MINNEAPOLIS - Northwest Airlines brought replacement workers on the job Saturday after mechanics went on strike to protest big pay cuts and layoffs that would have cut their numbers almost in half.
The nation's fourth largest carrier has pledged to keep its planes in the air, saying it has been preparing for the strike for more than a year and a half. It said it has lined up about 1,900 replacement workers, vendor employees and managers to begin filling shifts Saturday.
The airline also shifted to its scaled-back fall flying schedule Saturday, earlier than usual.
After months of talks broke off in Washington, D.C., just before midnight Friday, union spokesman Jim Young said the mechanics would rather see the airline go into bankruptcy than agree to Northwest's terms. The Airline Mechanics Fraternal Association represents about 11 percent of Northwest's 40,000 workers.
It's the first major airline strike since Northwest pilots grounded the airline for 20 days in 1998. AMFA has struck only four times in its history, most recently in 1980.
In May, AMFA mechanics at bankrupt United Airlines threatened to strike if a judge imposed pay cuts. Instead, mechanics approved a contract that included a 3.9 percent pay cut and fewer benefits.
"I knew this strike was going to happen," said Jim Oquist, a Northwest mechanic for more than 20 years who was picketing at the Twin Cities airport. "Imagine how you would feel if you had worked that hard for 20 years and they tear it all down."
But the mechanics are striking alone. Pilots, flight attendants and other ground workers all said they would keep working. A federal judge also barred mechanics at Northwest regional carrier Mesaba Airlines from conducting a sympathy strike.
The mechanics weren't counting on the support of other workers, said Steve MacFarlane, assistant national director of AMFA. They're betting replacement workers won't know what to do with Northwest's fleet, which includes some DC-9s that are more than 30 years old.
"Obviously, we would have like their support," MacFarlane said of the other unions. "Once Northwest is done with us they're going to go after them."
Some Northwest passengers said they were uneasy Friday night.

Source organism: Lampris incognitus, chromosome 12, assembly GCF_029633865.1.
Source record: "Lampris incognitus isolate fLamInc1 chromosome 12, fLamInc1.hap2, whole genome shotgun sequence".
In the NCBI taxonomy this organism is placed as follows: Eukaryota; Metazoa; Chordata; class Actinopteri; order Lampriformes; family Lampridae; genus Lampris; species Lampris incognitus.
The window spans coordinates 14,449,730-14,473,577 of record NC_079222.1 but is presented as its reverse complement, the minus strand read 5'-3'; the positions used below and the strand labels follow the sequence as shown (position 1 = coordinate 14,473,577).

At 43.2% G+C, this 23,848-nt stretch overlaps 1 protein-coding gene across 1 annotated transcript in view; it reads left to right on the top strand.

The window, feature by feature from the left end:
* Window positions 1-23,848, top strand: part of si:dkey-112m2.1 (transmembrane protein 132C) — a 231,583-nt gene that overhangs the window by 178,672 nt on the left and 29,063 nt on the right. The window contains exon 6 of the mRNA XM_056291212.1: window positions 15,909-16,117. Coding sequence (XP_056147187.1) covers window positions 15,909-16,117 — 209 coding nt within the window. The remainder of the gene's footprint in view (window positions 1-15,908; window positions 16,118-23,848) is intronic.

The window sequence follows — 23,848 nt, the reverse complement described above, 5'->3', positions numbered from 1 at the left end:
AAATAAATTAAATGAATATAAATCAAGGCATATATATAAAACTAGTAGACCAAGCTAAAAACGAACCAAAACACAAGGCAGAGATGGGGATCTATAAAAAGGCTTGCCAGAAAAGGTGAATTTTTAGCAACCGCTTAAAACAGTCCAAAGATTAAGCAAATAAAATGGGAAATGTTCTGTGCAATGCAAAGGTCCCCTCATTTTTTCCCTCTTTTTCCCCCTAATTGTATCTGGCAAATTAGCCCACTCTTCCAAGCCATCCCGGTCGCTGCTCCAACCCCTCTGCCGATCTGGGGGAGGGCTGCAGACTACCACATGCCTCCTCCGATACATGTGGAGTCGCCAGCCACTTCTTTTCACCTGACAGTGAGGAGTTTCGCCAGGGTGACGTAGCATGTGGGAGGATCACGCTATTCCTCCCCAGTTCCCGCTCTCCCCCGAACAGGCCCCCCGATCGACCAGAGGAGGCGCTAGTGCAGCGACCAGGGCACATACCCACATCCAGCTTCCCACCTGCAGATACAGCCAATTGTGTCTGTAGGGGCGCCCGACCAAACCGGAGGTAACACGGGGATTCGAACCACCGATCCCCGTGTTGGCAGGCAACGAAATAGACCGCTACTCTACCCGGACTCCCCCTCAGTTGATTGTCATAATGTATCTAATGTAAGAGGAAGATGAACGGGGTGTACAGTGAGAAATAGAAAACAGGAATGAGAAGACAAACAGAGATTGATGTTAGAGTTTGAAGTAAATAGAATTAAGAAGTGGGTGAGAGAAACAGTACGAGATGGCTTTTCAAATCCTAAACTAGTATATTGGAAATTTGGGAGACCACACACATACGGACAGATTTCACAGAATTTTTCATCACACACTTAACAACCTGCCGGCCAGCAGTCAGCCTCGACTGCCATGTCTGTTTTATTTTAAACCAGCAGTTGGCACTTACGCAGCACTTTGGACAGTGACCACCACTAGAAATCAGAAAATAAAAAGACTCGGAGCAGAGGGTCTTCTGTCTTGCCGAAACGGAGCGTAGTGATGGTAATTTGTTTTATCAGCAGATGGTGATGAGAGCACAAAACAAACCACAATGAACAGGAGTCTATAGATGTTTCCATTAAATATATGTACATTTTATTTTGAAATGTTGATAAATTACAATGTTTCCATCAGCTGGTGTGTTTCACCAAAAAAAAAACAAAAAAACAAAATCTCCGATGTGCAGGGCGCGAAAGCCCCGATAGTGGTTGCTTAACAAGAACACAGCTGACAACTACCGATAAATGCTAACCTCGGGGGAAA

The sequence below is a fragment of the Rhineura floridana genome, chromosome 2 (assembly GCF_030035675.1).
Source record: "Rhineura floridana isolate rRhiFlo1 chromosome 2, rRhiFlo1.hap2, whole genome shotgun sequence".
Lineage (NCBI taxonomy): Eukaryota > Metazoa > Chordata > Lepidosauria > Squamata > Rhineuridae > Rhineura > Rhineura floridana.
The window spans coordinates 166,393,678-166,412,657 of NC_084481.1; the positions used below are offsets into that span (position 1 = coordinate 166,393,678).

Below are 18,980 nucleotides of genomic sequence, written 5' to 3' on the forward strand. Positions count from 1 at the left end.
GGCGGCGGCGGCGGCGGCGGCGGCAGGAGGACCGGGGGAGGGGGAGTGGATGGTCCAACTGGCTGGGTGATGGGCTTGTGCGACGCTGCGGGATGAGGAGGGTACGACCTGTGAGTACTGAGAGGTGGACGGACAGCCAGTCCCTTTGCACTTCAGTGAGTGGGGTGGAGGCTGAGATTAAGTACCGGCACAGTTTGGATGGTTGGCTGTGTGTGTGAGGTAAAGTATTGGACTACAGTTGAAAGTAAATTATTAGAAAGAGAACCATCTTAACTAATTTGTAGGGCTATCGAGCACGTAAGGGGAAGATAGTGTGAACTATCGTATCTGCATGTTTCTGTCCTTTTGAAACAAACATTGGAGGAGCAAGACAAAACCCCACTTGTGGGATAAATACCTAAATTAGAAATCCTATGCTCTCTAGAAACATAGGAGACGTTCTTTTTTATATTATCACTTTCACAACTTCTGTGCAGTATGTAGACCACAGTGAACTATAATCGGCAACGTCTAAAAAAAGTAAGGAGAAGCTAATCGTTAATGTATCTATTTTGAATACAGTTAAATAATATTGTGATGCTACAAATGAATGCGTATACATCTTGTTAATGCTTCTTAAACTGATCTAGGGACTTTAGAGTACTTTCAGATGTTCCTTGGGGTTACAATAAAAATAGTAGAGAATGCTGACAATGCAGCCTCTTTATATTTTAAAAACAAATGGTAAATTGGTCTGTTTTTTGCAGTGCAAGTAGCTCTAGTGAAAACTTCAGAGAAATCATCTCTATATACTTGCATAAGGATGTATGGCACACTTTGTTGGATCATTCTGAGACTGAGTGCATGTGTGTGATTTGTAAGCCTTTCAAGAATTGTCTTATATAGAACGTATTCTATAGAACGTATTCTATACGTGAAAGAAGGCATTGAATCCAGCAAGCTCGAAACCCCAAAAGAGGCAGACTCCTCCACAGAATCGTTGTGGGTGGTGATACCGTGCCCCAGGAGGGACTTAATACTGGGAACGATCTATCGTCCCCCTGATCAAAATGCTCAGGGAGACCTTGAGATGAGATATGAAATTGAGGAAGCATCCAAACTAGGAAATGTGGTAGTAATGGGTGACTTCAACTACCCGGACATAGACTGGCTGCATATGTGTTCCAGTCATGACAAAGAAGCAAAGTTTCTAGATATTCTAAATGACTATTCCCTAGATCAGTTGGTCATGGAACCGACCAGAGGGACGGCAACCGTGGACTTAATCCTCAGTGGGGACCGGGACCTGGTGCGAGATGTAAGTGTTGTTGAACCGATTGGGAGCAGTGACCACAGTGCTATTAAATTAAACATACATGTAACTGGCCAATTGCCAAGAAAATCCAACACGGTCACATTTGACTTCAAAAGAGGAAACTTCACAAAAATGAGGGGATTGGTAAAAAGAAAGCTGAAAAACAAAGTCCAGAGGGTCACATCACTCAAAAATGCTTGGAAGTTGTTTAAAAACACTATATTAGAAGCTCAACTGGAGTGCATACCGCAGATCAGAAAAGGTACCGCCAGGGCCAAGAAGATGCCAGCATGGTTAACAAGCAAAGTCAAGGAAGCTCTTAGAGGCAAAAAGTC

"I'm a business traveler. I'm from Detroit, this is my home. I don't have a lot of options," said sales executive Jason Wells after landing at Detroit Metropolitan Airport, one of Northwest's hubs. "Let's just get 'em to agree on something, that's all."
Northwest has said it needs $1.1 billion in labor savings from all its workers. Only pilots have agreed, accepting a 15 percent pay cut worth $300 million when combined with cuts for salaried employees.
The airline had sought a 25 percent pay cut for mechanics, as well as 2,000 more layoffs - almost halving a workforce that is already half the size it was in 2001. Total savings under the plan would have been $176 million.
Northwest trained its replacement workers in Arizona this summer. Last week, in a rare burst of openness, Northwest executives laid out details of its plan to fly without the union mechanics. The company also pointed out that 37 percent of its maintenance is already done by outside vendors.
However, in an Aug. 9 regulatory filing, the airline acknowledged that it can't be sure its replacement workers would allow it fly a full schedule.
"Any labor action that results in a significant operational disruption, even for a short period of time, could have a severe detrimental impact on the Company's financial condition," it wrote, and that would "substantially increase the risk" that it would need to file for bankruptcy protection.
The Federal Aviation Administration has said it would increase inspections of Northwest operations. Mechanics have questioned its ability to do that, saying FAA inspectors are already stretched too thin.
In a hotline message to employees Saturday morning, Northwest CEO Doug Steenland said the FAA has monitored the negotiating process closely and "has stated that we are compliant with their stringent regulations."
He also said Northwest would spend $3 billion on fuel this year - 66 percent more than last year - if fuel prices stay where they are. But he said Northwest is beginning its fall schedule earlier than usual, reducing capacity by about 17 percent.
"Change is never easy," he said. "This week we are making decisions that are especially difficult, but they are the right ones."
Eagan, Minn.-based Northwest and its regional carriers operate more than 1,500 flights to 750 cities. It has hubs in Memphis, Detroit, Minneapolis, Tokyo, and Amsterdam.